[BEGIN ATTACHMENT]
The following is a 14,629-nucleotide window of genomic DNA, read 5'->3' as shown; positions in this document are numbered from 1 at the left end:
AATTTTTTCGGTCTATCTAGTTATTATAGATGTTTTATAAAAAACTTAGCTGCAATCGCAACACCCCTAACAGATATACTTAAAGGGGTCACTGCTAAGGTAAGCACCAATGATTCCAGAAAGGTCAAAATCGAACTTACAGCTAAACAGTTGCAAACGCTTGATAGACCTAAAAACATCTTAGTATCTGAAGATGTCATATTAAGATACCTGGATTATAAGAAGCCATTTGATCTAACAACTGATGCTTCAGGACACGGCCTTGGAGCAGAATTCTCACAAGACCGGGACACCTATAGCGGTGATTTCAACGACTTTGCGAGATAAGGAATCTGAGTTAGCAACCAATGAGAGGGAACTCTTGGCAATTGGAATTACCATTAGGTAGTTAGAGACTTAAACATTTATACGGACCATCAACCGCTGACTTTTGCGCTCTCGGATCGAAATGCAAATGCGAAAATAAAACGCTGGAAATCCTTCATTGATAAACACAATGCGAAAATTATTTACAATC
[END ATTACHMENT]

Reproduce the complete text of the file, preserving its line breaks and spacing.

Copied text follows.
The following is a 14,629-nucleotide window of genomic DNA, read 5'->3' as shown; positions in this document are numbered from 1 at the left end:
AATTTTTTCGGTCTATCTAGTTATTATAGATGTTTTATAAAAAACTTAGCTGCAATCGCAACACCCCTAACAGATATACTTAAAGGGGTCACTGCTAAGGTAAGCACCAATGATTCCAGAAAGGTCAAAATCGAACTTACAGCTAAACAGTTGCAAACGCTTGATAGACCTAAAAACATCTTAGTATCTGAAGATGTCATATTAAGATACCTGGATTATAAGAAGCCATTTGATCTAACAACTGATGCTTCAGGACACGGCCTTGGAGCAGAATTCTCACAAGACCGGGACACCTATAGCGGTGATTTCAACGACTTTGCGAGATAAGGAATCTGAGTTAGCAACCAATGAGAGGGAACTCTTGGCAATTGGAATTACCATTAGGTAGTTAGAGACTTAAACATTTATACGGACCATCAACCGCTGACTTTTGCGCTCTCGGATCGAAATGCAAATGCGAAAATAAAACGCTGGAAATCCTTCATTGATAAACACAATGCGAAAATTATTTACAATC